Review by David Richards
Toronto ON March 4 2017
Nicola Benedetti and Venice Baroque Orchestra spread Italian gusto, joy and love!
Violinist Nicola Benedetti; Photo credit: www.nicolabenedetti.com
When Benedetti joined the orchestra, the concert elevated to a higher plain of passion and joy. She brought an infectious presence that seemed to inspire the other performers and audience alike. She made the music of Vivaldi feel as fresh as her virtuosic technique was almost unbelievably impossible. In her first work with the orchestra, Vivaldi’s Concerto in D Major for Violin, Strings and Basso Continuo, she galloped through a passage of high harmonics with ease. Despite having her bowing forearm wrapped, there was an elasticity in her wrist and hand that gave her the freedom to play the rapid fire passages with utmost clarity. This was violin playing of the highest order.
The Scottish born twenty-nine year old Benedetti, has been performing on major stages since the age of ten when she entered the Yehudi Menuhin School near London. She has been a strong advocate for music and arts education while developing her brilliant solo career and at age twenty-five was awarded the distinction of being named a Member of the Order of the British Empire.
Following intermission, Benedetti and the VBO returned for a complete performance of Anontio Vivaldi’s The Four Seasons, RV 268, 315, 293, 297, Op. 8 No. 1-4. The familiar tunes sprang to life in each of the movements reflective of the spirit of their respective season. Bird calls, murmuring brooks, thunder storms, hunting horns and winter’s gloom could all be heard and felt. Once again, it was the exhuberantly inspired leadership of Benedetti that elevated this already superb ensemble.
Benedetti was emotional in her acceptance of the standing ovation, feeling the sadness that comes from the end of a close and intense association with superb musicians on an extended tour such as their's. Together she and the orchestra performed three Vivaldi encores for an audience that couldn’t get enough.
Benedetti will be returning to Toronto to perform with the Toronto Symphony Orchestra, June 22-24, 2017.
Sir András Schiff will be performing an all Franz Schubert program in Koerner Hall, at 3pm on Sunday March 5 2017.
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Nicola Benedetti with Venice Baroque Orchestra
Photo credit: www.nicolabenedetti.com
Solo violinist Nicola Benedetti with Venice Baroque Orchestra came to Koerner Hall last night for the last concert of their three week tour of thirteen cities in North America. For Benedetti, it was her second visit to Toronto, having performed previously with the TSO. For both soloist and orchestra, it was their first appearance in Koerner Hall. The capacity audience provided the enthusiastic welcoming party that they deserved. In turn they spread Italian joy over two hours of superb music-making.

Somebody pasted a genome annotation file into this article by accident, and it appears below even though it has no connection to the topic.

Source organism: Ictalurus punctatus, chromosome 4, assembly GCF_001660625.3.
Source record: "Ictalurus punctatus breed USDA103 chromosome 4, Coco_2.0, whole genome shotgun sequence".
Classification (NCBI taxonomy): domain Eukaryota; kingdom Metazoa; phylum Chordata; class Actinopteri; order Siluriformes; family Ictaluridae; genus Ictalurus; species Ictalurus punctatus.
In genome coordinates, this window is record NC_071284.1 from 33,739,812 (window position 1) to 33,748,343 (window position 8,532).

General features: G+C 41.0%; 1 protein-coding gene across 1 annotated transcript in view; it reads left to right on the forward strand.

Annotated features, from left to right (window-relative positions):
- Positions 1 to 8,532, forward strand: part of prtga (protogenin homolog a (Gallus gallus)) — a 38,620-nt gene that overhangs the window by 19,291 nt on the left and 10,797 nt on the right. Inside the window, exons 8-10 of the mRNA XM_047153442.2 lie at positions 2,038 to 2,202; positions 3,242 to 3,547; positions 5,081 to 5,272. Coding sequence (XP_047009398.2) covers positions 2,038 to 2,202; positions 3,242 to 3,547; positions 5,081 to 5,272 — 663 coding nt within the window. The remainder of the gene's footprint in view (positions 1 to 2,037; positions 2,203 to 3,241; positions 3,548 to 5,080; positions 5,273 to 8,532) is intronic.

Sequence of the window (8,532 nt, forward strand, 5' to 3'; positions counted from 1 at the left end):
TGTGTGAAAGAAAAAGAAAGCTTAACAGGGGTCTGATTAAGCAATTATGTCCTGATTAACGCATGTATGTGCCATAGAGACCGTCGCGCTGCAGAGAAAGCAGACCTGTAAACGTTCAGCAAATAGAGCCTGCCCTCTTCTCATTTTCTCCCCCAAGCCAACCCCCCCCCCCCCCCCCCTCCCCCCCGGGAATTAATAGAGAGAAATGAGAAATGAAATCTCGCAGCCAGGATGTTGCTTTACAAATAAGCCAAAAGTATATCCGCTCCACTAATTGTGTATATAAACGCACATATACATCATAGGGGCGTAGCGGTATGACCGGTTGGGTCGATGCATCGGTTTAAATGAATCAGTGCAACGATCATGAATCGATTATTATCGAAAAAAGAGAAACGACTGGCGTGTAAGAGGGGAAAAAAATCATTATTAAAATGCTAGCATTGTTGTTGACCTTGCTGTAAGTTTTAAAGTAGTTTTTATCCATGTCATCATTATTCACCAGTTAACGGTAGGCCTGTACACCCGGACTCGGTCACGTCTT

The orchestra, formed in 1997 by its founder and leader Andrea Marcon, is composed of thirteen strings, harpsichord and lute. Its mission includes the rediscovery of 17th and 18th century masterpieces. Last night, the VBO began the program with three such sparkling gems. Little known composers Baldassare Galuppi, Charles Avison and Francesco Geminiani did what many musicians did in the mid-seventeenth century. They transcribed the music of others. Galuppi’s Concerto a Quattro No. 2 in G Major while not a strict transcription, has the imprint of Corelli all over it. On the other hand, Charles Avison’s Concerto Grosso No. 8 in E Minor is a direct transcription of a Scarlatti sonata. Similarly, Geminiani’s Concerto Grosso in D Minor is a reworking for orchestra of a violin sonata by Corelli.
The orchestra played these works with vitality and precision. This listener particularly enjoyed the Amoroso(3rd Mov’t) of the Avison work. There was a delicate tenderness to the playing that was exemplary. Concert Master Gianpiero Zanocco and cellist Massimo Raccanelli Zaborra created the most of the humour in Geminiani’s music. This is clearly an orchestra with no limits to its virtuosity.